Obesity is caused by an imbalance of calories taken in (eaten) versus calories expended (in activity of all sorts). Although many factors influence a person’s weight, eventually it all comes down to this calorie imbalance.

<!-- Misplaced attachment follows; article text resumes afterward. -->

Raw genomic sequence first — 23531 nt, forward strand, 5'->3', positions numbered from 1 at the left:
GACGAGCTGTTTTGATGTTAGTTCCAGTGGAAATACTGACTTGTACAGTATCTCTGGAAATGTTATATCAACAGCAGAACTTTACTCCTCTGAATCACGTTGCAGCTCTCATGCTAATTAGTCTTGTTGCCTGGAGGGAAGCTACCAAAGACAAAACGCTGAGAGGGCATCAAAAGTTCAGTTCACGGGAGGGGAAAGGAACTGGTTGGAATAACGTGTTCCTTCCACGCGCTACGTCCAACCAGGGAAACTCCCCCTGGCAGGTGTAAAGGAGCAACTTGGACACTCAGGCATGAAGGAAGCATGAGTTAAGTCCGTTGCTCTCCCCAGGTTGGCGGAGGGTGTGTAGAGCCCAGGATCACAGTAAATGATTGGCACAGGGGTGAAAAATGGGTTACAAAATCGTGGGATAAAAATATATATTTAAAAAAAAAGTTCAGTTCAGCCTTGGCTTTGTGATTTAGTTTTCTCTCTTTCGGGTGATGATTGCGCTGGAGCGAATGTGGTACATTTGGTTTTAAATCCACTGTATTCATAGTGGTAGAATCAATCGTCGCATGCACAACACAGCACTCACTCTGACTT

Genetics is one factor that can influence obesity in several ways. Sometimes, what may be seen across a family is simply a predisposition for being overweight. Scientists have done studies to determine whether this effect is merely because a family shares food and eating habits or whether genetics play a real role. So far, it looks like there is a small hereditary factor in developing obesity, but the main rule (calories in > calories out) still stands. Other more rare conditions are even more strongly related to genes. Prader-Willi syndrome, for example, is an inherited condition in which the child is always insatiably hungry, even to the point of eating non-foods, like cardboard. Unfortunately for these individuals, the only way to keep them from becoming mortally obese is to put locks on the cupboards and refrigerator. Still, even in such a severe situation as this, these children are taking in many more calories than they use each day, thus leading to obesity.